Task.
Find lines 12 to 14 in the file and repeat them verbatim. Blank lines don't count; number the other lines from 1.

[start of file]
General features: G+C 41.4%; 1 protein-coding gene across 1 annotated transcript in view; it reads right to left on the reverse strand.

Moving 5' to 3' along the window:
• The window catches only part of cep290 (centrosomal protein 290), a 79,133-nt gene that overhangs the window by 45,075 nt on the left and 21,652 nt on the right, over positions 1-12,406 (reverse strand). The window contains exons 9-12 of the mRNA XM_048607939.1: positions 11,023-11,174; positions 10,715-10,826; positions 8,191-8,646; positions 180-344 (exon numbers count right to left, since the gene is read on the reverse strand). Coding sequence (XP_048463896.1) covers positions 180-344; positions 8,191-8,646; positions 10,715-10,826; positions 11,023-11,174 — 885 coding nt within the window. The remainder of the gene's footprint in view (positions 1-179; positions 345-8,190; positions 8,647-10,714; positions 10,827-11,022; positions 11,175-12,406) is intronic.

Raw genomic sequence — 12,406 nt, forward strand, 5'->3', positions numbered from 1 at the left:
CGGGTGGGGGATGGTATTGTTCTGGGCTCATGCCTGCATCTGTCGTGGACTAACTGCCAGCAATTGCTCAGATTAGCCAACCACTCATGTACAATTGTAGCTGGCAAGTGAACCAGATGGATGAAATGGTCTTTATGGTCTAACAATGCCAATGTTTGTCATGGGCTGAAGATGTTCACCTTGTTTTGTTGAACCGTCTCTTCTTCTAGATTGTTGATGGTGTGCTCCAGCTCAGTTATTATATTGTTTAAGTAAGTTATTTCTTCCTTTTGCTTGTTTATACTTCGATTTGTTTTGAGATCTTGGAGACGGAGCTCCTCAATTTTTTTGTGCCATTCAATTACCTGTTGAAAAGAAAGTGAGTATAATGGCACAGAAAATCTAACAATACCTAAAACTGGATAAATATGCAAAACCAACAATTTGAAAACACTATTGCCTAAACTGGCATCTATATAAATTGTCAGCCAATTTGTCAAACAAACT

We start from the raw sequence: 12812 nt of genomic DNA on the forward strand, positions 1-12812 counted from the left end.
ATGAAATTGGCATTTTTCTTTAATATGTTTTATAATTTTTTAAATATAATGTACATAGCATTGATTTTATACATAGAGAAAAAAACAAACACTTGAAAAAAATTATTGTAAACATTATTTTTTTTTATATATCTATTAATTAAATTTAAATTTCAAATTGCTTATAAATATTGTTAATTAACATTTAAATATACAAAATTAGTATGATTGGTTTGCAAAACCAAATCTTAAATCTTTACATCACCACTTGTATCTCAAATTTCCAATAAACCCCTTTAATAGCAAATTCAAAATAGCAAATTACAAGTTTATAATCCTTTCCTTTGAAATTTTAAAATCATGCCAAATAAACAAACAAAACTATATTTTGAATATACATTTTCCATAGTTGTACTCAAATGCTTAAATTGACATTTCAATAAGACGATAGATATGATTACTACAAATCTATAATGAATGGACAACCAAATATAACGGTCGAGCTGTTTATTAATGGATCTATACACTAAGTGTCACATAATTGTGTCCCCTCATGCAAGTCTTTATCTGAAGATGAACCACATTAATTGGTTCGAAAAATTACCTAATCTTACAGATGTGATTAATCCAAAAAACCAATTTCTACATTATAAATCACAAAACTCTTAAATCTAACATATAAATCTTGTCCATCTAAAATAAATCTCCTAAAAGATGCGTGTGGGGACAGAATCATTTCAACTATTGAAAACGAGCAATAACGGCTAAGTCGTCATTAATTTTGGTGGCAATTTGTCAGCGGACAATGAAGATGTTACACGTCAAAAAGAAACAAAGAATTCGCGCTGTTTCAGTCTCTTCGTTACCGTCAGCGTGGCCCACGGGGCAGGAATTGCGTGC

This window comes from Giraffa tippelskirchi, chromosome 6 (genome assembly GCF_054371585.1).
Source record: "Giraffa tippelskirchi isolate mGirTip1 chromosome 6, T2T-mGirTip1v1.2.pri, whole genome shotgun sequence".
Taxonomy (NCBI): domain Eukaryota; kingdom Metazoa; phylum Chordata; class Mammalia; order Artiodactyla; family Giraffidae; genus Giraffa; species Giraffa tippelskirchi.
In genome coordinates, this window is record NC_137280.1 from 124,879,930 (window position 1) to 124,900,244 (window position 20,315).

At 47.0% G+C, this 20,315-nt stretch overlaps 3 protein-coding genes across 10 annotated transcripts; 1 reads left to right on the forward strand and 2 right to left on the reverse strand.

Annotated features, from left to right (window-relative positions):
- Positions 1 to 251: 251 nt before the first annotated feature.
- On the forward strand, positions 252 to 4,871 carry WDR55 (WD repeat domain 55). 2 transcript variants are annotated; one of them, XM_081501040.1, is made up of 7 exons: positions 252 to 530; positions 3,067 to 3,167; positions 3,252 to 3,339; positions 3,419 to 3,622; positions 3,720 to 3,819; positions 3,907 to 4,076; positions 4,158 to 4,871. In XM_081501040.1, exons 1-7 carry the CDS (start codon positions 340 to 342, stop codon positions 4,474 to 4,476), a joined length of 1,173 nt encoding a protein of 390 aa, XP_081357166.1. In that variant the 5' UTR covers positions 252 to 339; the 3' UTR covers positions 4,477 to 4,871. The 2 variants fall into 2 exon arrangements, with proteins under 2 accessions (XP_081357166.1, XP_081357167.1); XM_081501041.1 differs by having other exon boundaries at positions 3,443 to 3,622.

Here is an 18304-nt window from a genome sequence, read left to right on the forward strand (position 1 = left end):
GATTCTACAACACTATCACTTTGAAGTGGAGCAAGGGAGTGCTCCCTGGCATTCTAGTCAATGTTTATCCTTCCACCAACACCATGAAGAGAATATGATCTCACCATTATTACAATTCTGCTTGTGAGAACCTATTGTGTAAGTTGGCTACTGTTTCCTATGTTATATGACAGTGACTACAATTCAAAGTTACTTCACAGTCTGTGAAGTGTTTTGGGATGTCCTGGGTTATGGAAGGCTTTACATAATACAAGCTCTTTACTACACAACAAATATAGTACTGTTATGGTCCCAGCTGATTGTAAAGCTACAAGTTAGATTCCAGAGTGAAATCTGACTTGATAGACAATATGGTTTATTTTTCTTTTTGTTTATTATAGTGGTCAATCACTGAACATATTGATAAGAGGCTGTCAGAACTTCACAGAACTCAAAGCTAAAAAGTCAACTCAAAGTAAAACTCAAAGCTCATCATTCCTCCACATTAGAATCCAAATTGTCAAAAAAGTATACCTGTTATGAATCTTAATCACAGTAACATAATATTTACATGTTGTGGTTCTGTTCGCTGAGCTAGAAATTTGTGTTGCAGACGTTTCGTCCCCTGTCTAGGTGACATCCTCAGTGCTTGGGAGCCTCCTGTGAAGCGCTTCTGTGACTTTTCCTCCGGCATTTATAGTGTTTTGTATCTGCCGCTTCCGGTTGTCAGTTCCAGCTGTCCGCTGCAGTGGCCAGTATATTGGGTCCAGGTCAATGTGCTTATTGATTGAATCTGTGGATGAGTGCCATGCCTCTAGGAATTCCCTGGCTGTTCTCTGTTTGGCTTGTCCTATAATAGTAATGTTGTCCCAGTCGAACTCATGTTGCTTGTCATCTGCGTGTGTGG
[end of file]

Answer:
At 47.0% G+C, this 20,315-nt stretch overlaps 3 protein-coding genes across 10 annotated transcripts; 1 reads left to right on the forward strand and 2 right to left on the reverse strand.

Annotated features, from left to right (window-relative positions):
- Positions 1 to 251: 251 nt before the first annotated feature.